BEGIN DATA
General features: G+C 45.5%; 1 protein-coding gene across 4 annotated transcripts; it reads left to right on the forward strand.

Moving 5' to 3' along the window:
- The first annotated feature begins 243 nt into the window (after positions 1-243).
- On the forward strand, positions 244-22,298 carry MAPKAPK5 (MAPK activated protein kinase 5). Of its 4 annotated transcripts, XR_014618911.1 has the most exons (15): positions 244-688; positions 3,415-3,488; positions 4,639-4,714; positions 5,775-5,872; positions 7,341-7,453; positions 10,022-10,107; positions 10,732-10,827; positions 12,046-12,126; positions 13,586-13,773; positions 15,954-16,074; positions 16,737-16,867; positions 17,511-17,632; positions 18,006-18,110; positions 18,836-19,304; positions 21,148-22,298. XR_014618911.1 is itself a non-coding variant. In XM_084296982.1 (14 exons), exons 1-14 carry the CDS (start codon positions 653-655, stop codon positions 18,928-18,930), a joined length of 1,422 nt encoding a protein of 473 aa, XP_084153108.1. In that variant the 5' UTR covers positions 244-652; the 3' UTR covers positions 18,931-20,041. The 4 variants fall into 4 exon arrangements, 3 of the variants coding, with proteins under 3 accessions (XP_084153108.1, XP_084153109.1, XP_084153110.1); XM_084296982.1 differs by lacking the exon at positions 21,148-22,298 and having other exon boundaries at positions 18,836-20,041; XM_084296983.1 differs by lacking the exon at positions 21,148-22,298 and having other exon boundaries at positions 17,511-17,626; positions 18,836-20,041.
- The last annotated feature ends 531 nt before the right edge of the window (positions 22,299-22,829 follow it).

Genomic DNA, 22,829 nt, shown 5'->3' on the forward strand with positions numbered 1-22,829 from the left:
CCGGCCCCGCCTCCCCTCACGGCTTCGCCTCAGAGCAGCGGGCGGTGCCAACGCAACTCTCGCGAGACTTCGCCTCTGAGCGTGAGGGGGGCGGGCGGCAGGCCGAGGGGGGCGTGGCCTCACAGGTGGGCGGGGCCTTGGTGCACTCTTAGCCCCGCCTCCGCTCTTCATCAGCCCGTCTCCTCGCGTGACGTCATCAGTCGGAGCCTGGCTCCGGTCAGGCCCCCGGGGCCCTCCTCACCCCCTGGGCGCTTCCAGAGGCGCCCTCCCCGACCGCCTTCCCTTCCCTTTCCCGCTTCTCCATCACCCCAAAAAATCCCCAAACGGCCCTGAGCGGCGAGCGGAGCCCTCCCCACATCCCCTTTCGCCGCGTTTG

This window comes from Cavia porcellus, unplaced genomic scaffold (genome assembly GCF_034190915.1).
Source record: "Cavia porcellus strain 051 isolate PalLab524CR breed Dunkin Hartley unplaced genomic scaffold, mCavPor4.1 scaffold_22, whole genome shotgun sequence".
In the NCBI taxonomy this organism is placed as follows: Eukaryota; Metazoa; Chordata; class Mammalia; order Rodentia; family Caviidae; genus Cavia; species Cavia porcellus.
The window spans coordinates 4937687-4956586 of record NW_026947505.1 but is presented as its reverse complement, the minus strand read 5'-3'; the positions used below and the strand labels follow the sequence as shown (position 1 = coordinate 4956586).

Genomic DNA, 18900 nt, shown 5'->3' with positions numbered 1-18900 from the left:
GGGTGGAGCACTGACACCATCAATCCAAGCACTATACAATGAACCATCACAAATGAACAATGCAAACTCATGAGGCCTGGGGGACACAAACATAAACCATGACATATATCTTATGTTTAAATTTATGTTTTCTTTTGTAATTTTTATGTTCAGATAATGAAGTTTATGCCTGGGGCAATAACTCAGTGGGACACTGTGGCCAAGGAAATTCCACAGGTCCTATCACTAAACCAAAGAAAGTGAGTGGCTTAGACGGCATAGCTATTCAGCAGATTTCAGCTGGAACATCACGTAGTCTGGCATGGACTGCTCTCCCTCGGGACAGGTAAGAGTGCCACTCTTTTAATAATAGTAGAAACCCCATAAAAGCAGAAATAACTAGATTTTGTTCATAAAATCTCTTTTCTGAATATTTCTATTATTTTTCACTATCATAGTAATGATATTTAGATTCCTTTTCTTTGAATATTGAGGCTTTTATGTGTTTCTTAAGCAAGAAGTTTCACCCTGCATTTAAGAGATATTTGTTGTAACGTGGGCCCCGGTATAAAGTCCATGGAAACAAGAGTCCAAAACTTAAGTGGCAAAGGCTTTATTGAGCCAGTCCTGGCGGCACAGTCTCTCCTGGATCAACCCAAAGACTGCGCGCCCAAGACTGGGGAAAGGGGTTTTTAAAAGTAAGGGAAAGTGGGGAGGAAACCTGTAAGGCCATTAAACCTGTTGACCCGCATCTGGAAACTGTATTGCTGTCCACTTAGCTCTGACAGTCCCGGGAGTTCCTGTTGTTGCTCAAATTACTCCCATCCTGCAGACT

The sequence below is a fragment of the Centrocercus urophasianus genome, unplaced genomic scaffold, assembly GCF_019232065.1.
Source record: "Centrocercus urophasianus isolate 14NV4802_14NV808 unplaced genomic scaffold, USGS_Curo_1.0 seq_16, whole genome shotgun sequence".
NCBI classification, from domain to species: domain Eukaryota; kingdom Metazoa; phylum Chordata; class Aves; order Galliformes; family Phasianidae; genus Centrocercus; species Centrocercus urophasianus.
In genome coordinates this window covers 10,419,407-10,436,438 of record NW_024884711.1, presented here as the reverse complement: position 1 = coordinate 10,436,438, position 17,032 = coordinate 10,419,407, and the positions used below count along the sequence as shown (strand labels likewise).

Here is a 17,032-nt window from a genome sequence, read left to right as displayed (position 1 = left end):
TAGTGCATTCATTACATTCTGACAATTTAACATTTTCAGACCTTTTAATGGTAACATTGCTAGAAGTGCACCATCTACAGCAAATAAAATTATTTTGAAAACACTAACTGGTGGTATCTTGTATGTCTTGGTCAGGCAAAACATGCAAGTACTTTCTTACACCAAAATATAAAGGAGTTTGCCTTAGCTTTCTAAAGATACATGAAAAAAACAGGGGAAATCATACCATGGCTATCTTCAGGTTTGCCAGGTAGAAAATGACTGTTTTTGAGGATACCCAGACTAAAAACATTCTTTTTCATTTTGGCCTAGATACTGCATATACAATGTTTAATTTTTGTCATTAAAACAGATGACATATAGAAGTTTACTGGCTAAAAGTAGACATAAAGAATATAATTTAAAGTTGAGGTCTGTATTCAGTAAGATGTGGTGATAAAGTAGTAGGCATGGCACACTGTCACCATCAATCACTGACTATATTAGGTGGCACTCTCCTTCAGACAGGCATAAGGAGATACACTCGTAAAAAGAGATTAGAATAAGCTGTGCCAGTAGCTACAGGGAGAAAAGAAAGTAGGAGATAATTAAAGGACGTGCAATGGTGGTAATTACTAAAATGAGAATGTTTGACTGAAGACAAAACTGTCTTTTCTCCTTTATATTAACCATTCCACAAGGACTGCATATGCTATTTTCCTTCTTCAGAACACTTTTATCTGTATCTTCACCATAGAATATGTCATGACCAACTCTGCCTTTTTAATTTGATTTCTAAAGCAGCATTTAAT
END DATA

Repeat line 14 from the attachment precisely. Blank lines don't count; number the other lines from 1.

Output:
The sequence below is a fragment of the Centrocercus urophasianus genome, unplaced genomic scaffold, assembly GCF_019232065.1.